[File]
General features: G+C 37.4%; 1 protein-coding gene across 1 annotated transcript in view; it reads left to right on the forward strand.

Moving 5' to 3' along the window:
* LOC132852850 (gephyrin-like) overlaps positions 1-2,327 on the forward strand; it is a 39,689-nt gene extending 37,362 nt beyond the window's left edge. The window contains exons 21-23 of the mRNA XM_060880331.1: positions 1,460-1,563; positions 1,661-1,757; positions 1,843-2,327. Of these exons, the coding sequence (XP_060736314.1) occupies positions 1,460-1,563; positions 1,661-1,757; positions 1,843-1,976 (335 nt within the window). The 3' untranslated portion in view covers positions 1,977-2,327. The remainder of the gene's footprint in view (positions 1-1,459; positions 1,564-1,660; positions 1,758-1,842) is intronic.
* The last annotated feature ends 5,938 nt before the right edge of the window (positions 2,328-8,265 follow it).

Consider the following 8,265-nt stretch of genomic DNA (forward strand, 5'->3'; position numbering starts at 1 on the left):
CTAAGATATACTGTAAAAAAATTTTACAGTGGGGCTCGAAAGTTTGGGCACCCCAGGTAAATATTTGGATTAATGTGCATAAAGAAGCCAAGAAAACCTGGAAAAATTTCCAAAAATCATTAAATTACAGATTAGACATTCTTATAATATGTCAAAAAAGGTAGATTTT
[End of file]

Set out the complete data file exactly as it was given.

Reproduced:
General features: G+C 37.4%; 1 protein-coding gene across 1 annotated transcript in view; it reads left to right on the forward strand.

Moving 5' to 3' along the window:
* LOC132852850 (gephyrin-like) overlaps positions 1-2,327 on the forward strand; it is a 39,689-nt gene extending 37,362 nt beyond the window's left edge. The window contains exons 21-23 of the mRNA XM_060880331.1: positions 1,460-1,563; positions 1,661-1,757; positions 1,843-2,327. Of these exons, the coding sequence (XP_060736314.1) occupies positions 1,460-1,563; positions 1,661-1,757; positions 1,843-1,976 (335 nt within the window). The 3' untranslated portion in view covers positions 1,977-2,327. The remainder of the gene's footprint in view (positions 1-1,459; positions 1,564-1,660; positions 1,758-1,842) is intronic.
* The last annotated feature ends 5,938 nt before the right edge of the window (positions 2,328-8,265 follow it).

Consider the following 8,265-nt stretch of genomic DNA (forward strand, 5'->3'; position numbering starts at 1 on the left):
CTAAGATATACTGTAAAAAAATTTTACAGTGGGGCTCGAAAGTTTGGGCACCCCAGGTAAATATTTGGATTAATGTGCATAAAGAAGCCAAGAAAACCTGGAAAAATTTCCAAAAATCATTAAATTACAGATTAGACATTCTTATAATATGTCAAAAAAGGTAGATTTT